This spring, I am teaching Romans. I’ve read this book countless times. I’ve preached on it. I’ve lead Bible Studies on it. But I have never taught it here at Kingswood. So I thought Romans and I should be intimately acquainted. I decided to read Romans in one sitting; and I failed miserably. I never got past Paul’s greeting.
- Paul, a bond-servant of Christ Jesus, called as an apostle, set apart for the gospel of God, which He promised beforehand through His prophets in the holy Scriptures, concerning His Son, who was born of a descendant of David according to the flesh, who was declared the Son of God with power by the resurrection from the dead, according to the Spirit of holiness, Jesus Christ our Lord, through whom we have received grace and apostleship to bring about the obedience of faith among all the Gentiles, for His name’s sake, among whom you also are the called of Jesus Christ to all who are beloved of God in Rome, called as saints: Grace to you and peace from God our Father and the Lord Jesus Christ. (Rom 1:1-7 NAS)
Yes, I know this is simply the Greeting, and I should not get overly excited until I get to the real heart of the matter (at least 1:16 and following). But this opening helps me grasp Romans in a way I never have before. Here is what I saw for the first time and it was always right in front of me. Take note of the extended description Paul gives about himself which I bracketed off above. It begins with “a bond-servant” in verse 1 and goes all the way thru “among whom you also are called of Jesus Christ” in 1:6. All that Paul has said is one long descriptor not really about Jesus…but it describes who Paul himself is! (Technically, if you are interested, all the phrases of this one long Greek sentence are set in apposition to the name “Paul.”) Paul = all that follows in 1:1-6.
So, you might ask, what is the big deal? Try this; Paul cannot separate his story from Christ’s story. His story and God’s story are so dove-tailed that they become one-in-the-same story.
What a great life lesson!!!! Let me try to explain what grabbed me that I never saw before. Romans, from the first verse to the last, is not to be read as a theological treatise (sorry Martin Luther). It’s the most practical, almost earthy story about how God’s meta-narrative marvelously intersects with Paul’s own life story (and ours as well) Thus, wherever I preach, teach or live the Book of Romans, my story should and must come out. Yes, it’s all about Jesus. But it’s also about me and how Jesus has affected who I am, and who I am becoming.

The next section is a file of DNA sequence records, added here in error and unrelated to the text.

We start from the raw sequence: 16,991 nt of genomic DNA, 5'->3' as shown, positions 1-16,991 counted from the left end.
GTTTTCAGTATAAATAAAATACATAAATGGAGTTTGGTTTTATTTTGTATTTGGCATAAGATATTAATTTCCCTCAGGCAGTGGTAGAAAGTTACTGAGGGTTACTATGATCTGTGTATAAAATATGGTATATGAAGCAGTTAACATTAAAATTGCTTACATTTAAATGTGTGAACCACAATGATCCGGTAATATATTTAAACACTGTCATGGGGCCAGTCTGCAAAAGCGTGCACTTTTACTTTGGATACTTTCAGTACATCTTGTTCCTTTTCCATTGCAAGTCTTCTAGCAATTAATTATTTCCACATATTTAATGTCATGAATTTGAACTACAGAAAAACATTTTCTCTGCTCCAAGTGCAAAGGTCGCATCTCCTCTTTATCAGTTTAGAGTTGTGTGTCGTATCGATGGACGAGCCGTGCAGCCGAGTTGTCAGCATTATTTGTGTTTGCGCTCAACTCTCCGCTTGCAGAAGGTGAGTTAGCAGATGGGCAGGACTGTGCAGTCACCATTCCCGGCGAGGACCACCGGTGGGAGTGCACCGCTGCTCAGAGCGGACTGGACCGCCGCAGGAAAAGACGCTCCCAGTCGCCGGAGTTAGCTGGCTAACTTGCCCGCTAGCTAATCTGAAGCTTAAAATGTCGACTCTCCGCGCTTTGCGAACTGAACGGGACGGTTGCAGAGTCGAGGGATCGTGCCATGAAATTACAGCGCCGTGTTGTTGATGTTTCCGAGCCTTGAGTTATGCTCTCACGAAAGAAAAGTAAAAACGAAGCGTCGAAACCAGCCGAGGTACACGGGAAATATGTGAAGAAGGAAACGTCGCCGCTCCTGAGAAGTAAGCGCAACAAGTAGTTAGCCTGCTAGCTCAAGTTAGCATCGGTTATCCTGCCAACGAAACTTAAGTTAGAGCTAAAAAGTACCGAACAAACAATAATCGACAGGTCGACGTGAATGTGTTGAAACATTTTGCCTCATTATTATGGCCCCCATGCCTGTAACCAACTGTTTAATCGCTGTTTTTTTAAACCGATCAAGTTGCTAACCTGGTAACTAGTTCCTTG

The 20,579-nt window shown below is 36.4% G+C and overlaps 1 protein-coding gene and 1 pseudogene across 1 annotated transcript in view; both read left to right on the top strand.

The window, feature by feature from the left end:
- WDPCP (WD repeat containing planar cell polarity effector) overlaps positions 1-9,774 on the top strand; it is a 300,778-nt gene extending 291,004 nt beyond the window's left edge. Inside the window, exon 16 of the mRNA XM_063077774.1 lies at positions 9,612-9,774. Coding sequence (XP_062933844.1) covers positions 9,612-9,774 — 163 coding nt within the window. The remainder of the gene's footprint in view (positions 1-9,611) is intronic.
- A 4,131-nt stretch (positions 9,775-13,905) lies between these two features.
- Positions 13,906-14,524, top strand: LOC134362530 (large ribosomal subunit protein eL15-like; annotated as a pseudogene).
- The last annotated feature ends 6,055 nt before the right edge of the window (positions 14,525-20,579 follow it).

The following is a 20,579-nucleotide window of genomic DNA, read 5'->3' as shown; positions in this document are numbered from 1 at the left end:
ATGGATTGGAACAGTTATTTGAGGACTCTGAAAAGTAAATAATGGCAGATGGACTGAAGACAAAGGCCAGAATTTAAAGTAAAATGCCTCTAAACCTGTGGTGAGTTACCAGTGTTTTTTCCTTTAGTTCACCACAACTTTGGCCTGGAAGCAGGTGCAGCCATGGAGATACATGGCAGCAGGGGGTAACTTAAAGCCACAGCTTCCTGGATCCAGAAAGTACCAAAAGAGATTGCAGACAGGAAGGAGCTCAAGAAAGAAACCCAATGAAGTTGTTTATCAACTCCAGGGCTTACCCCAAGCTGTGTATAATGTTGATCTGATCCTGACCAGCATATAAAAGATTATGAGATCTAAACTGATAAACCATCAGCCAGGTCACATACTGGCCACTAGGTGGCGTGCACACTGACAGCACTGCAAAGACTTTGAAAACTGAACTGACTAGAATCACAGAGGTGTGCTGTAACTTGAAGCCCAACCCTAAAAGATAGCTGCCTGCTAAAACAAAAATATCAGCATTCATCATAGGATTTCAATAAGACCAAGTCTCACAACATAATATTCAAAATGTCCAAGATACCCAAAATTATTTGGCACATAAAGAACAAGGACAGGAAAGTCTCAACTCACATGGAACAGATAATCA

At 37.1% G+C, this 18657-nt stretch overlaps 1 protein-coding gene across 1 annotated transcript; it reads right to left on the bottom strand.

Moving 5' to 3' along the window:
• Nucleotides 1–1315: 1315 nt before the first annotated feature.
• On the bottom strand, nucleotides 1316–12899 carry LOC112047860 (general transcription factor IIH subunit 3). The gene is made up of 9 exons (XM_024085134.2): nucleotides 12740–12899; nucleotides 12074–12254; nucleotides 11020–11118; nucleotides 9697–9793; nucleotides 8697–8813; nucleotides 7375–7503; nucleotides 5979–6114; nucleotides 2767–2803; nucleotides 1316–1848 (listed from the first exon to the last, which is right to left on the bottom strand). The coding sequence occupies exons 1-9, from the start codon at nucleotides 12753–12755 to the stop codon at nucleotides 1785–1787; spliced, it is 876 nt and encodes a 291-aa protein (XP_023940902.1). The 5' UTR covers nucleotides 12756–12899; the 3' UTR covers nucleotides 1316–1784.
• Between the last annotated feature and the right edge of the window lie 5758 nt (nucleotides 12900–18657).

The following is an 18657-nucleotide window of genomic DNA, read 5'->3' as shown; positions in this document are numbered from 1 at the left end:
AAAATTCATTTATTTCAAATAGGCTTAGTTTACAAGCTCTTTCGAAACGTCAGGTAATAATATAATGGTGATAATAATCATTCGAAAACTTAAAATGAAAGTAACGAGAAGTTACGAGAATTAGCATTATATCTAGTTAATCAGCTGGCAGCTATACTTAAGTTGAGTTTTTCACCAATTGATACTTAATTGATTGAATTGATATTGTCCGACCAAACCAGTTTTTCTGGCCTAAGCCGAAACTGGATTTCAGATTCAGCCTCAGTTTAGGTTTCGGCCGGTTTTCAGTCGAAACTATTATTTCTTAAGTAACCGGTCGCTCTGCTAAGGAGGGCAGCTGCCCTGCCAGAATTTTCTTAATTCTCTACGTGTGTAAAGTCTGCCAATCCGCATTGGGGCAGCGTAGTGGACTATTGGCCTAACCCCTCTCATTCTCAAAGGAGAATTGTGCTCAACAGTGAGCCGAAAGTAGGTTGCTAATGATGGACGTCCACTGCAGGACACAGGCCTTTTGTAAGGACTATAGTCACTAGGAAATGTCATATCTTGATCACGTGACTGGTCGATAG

This should resonate with many of you today. For you might think that Paul is far too deep a thinker that you can never fully comprehend his theology. Well, no problem, because Paul is simply introducing himself by telling a story. Yes, it is a re-orienting story, a paradigm-shifting story. But a story nonetheless.
If Paul is right (and he is!) our story intersecting with God’s story creates THE STORY. Paul calls it “the power of God for salvation to everyone who believes, to the Jew first and also to the Greek” (Rom 1:16). Thus, maybe storytelling is the most biblical style of evangelism. Old Testament scholar Walter Brueggemann agrees when he says, “evangelism means inviting people into these stories as the defining story of our life, and thereby authorizing people to give up, abandon, and renounce other stories that have shaped their lives in false or distorting ways” (Biblical Perspectives on Evangelism).
So, if you want to be a subversive Christian, a biblical evangelist, following in Paul’s footsteps, simply tell your story. But the transformative power of your story is when you invite others to switch allegiances from their old story to a new life-story found in Christ. So, go and tell!
Help us all to be grace-filled storytellers.
May we welcome others to the eternal narrative which God’s is continually writing; especially at this Advent season.
May His It’s-too-good-to-be-true story become the reality of our lives.
Jesus, may your children live their story In YOU.
Now, Go with God.